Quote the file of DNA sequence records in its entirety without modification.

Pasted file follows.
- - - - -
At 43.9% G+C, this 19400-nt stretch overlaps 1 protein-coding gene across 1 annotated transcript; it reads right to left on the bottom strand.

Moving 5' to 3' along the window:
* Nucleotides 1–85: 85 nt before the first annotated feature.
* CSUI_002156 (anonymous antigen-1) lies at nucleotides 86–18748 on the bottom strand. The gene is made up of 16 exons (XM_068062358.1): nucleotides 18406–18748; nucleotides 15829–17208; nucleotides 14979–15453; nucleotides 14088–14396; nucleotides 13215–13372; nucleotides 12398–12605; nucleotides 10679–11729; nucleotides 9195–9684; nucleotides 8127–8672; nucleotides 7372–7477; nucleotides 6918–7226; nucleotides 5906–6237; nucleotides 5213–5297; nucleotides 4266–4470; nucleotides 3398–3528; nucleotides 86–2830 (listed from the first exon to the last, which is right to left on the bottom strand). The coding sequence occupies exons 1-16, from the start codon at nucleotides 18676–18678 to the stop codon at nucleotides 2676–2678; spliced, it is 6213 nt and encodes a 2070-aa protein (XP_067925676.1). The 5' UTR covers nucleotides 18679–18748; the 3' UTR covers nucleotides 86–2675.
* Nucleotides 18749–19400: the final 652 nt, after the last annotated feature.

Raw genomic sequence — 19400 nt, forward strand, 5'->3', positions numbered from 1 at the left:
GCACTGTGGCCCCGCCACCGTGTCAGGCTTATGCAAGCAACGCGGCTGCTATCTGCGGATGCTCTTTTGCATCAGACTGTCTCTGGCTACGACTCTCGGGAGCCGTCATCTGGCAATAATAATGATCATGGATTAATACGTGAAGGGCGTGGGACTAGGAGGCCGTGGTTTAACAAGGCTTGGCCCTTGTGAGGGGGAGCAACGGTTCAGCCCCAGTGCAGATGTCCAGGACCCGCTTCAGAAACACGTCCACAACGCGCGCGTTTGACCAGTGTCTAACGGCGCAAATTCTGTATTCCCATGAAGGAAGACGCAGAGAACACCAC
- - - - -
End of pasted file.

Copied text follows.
At 43.9% G+C, this 19400-nt stretch overlaps 1 protein-coding gene across 1 annotated transcript; it reads right to left on the bottom strand.

Moving 5' to 3' along the window:
* Nucleotides 1–85: 85 nt before the first annotated feature.
* CSUI_002156 (anonymous antigen-1) lies at nucleotides 86–18748 on the bottom strand. The gene is made up of 16 exons (XM_068062358.1): nucleotides 18406–18748; nucleotides 15829–17208; nucleotides 14979–15453; nucleotides 14088–14396; nucleotides 13215–13372; nucleotides 12398–12605; nucleotides 10679–11729; nucleotides 9195–9684; nucleotides 8127–8672; nucleotides 7372–7477; nucleotides 6918–7226; nucleotides 5906–6237; nucleotides 5213–5297; nucleotides 4266–4470; nucleotides 3398–3528; nucleotides 86–2830 (listed from the first exon to the last, which is right to left on the bottom strand). The coding sequence occupies exons 1-16, from the start codon at nucleotides 18676–18678 to the stop codon at nucleotides 2676–2678; spliced, it is 6213 nt and encodes a 2070-aa protein (XP_067925676.1). The 5' UTR covers nucleotides 18679–18748; the 3' UTR covers nucleotides 86–2675.
* Nucleotides 18749–19400: the final 652 nt, after the last annotated feature.

Raw genomic sequence — 19400 nt, forward strand, 5'->3', positions numbered from 1 at the left:
GCACTGTGGCCCCGCCACCGTGTCAGGCTTATGCAAGCAACGCGGCTGCTATCTGCGGATGCTCTTTTGCATCAGACTGTCTCTGGCTACGACTCTCGGGAGCCGTCATCTGGCAATAATAATGATCATGGATTAATACGTGAAGGGCGTGGGACTAGGAGGCCGTGGTTTAACAAGGCTTGGCCCTTGTGAGGGGGAGCAACGGTTCAGCCCCAGTGCAGATGTCCAGGACCCGCTTCAGAAACACGTCCACAACGCGCGCGTTTGACCAGTGTCTAACGGCGCAAATTCTGTATTCCCATGAAGGAAGACGCAGAGAACACCAC